In the first eight months of 2017, 43% of overnight stays in Reykjavík were in Airbnb apartments and rooms, according to a new report by Landsbankinn.
According to the report, the number of overnight hotel stays has decreased since last year, while the reverse is true for Airbnb stays, which have rocketed up.
More, more, more
Landsbankinn estimates that 1.1 million overnight stays were in Airbnb last year, with 1.4 in the Greater Reykjavík area. Currently 44% of rental properties are listed on Airbnb.
In 2016, the turnover for Airbnb rentals in Reykjavík was 46 million euros, or 6.1 billion ISK. Of this total, an estimated 15%, or 900 million ISK goes to the Airbnb company, but the report states that it is doubtful the company pays any taxes in Iceland. This places Airbnb hosts and the company itself in an unfair competitive position compared to traditional hotels and guesthouses that have to pay taxes on their operations.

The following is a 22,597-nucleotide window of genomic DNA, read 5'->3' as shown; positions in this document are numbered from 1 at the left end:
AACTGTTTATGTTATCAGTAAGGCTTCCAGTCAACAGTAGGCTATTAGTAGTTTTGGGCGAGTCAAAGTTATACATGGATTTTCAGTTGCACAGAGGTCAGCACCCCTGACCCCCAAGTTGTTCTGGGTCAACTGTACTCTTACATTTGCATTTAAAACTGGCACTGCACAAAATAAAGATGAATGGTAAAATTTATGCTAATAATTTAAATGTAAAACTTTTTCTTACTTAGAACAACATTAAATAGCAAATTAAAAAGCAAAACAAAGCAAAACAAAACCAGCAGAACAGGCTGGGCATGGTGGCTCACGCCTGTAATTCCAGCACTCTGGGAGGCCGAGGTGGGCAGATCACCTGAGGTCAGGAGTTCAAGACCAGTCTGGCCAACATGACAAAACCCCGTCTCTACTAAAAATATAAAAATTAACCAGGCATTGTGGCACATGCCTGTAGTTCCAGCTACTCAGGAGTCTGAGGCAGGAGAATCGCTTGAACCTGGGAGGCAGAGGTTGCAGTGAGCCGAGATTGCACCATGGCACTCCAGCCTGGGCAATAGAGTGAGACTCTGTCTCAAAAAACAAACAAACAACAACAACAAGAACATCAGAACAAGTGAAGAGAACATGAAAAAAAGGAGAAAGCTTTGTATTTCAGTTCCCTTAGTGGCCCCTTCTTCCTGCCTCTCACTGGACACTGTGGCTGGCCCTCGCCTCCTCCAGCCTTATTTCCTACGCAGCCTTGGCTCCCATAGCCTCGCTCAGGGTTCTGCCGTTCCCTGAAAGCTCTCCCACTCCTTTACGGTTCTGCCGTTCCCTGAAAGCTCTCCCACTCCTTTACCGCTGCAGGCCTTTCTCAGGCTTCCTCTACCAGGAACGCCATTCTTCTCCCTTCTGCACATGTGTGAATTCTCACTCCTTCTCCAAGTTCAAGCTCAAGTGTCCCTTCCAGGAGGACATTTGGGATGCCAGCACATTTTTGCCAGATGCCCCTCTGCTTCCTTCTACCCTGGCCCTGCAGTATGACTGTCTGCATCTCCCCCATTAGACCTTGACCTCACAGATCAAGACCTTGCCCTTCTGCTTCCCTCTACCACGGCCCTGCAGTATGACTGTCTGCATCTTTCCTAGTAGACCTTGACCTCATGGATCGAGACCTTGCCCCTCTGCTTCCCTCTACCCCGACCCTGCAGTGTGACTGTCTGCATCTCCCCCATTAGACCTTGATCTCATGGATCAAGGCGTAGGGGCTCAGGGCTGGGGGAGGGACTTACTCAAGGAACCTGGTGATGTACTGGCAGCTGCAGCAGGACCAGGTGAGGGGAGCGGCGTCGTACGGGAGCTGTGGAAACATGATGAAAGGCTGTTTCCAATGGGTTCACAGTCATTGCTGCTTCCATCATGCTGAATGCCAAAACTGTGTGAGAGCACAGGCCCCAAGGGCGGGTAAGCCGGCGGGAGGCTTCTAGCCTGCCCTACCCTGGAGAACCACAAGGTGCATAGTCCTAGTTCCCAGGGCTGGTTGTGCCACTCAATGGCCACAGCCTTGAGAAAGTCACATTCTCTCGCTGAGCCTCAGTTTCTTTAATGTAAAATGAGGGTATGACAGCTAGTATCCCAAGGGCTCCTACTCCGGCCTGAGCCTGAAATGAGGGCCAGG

Airbnb continues to be a serious headache for Reykjavík as apartments bought for the sole purpose of tourist rental–often by investment companies–adds insult to injury to a housing market already struggling to meet demand. That means higher prices and a trickier time for especially young people to get into the market. In fact, housing prices rose 25% in the last 12 months.
The terror of Airbnb
As we wrote about last month, Airbnb has had a significant impact on downtown Reykjavík and many locals are tired of living in a theme park without neighbours and with services solely catering to the needs of tourists.
The bureaucratic process is also slow and impractical, which means many people don’t apply for permits. But with Reykjavík being the city where you can charge the highest prices for Airbnb in Europe, it is doubtful the market will decrease anytime soon.
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